2. Elimination Half-Life: An ideal CRDDS is the one from which rate of drug of absorption (for extended period of time) is equal to the rate of elimination. Smaller the t½, larger the amount of drug to be incorporated in the controlled-release dosage form. For drugs with t½ less than 2 hours, a very large dose may be required to maintain the high release rate. Drugs with half-life in the range 2 to 4 hours make good candidates for such a system e.g. propranolol. Drugs with long half-life need not be presented in such a formulation e.g. amlodipine. For some drugs e.g. MAO inhibitors, the duration of action is longer than that predicted by their half-lives. A candidate drug must have t½ that can be correlated with its pharmacological response. In terms of MRT, a drug administered as controlled-release dosage form should have MRT significantly longer than that from conventional dosage forms.

3. Rate of Metabolism: A drug which is extensively metabolized is suitable for controlled-release system as long as the rate of metabolism is not too rapid. The extent of metabolism should be identical and predictable when the drug is administered by different routes. A drug capable of inducing or inhibiting metabolism is a poor candidate for such a product since steady-state blood levels would be difficult to maintain.

4. Dosage Form Index (DI): It is defined as the ratio of Css,max to Css,min. Since the goal of controlled-release formulation is to improve therapy by reducing the dosage form index while maintaining the plasma drug levels within the therapeutic window, ideally its value should be as close to one as possible.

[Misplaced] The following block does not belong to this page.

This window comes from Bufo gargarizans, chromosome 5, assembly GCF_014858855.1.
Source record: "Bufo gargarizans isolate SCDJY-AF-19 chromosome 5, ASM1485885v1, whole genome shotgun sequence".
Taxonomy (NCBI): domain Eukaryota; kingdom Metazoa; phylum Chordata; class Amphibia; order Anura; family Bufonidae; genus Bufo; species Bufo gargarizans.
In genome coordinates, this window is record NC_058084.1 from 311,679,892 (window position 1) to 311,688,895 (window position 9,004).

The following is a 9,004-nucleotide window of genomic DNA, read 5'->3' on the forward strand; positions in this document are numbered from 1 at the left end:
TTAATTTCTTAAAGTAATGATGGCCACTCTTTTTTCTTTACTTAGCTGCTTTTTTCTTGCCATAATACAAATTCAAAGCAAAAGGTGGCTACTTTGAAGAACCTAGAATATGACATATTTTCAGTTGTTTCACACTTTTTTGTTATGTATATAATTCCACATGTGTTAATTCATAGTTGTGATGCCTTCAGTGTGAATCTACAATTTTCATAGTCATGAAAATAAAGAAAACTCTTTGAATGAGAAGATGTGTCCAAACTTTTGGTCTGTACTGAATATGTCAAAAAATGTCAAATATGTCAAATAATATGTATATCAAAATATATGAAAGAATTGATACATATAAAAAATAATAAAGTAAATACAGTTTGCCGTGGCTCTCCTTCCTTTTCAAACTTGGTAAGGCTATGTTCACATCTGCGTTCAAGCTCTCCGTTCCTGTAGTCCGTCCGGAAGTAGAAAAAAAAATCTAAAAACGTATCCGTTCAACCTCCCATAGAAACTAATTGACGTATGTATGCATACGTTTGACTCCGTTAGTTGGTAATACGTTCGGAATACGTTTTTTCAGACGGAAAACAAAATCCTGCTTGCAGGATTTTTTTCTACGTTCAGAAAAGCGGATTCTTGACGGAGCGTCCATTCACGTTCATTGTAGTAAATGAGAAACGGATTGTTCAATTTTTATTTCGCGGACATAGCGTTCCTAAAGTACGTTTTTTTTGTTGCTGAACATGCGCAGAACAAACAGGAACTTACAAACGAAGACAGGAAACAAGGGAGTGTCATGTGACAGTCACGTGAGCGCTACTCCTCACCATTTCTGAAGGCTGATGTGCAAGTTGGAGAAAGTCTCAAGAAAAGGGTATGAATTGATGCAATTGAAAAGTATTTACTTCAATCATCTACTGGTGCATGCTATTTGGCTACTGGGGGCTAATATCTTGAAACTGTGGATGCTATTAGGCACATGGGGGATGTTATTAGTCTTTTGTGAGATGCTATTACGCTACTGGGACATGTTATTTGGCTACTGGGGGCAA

C. Pharmacodynamic Characteristics of a Drug in the Design of CRDDS

1. Drug Dose: In general, dose strength of 1.0 g is considered maximum for a CRDDS.

2. Therapeutic Range: A candidate drug for controlled-release drug delivery system should have a therapeutic range wide enough such that variations in the release rate do not result in a concentration beyond this level.

3. Therapeutic Index (TI): The release rate of a drug with narrow therapeutic index should be such that the plasma concentration attained is within the therapeutically safe and effective range. This is necessary because such drugs have toxic concentration nearer to their therapeutic range. Precise control of release rate of a potent drug with narrow margin of safety is difficult. A drug with short half-life and narrow therapeutic index should be administered more frequently than twice a day. One must also consider the activity of drug metabolites since controlled delivery system controls only the release of parent drug but not its metabolism.

4. Plasma Concentration-Response (PK/PD) Relationship: Drugs such as reserpine whose pharmacological activity is independent of its concentration are poor candidates for controlled-release systems.

A summary of desired biopharmaceutic, pharmacokinetic and pharmacodynamic properties of a drug is given in table 14.1.

TABLE 14.1.

Factors in the Design of CRDDS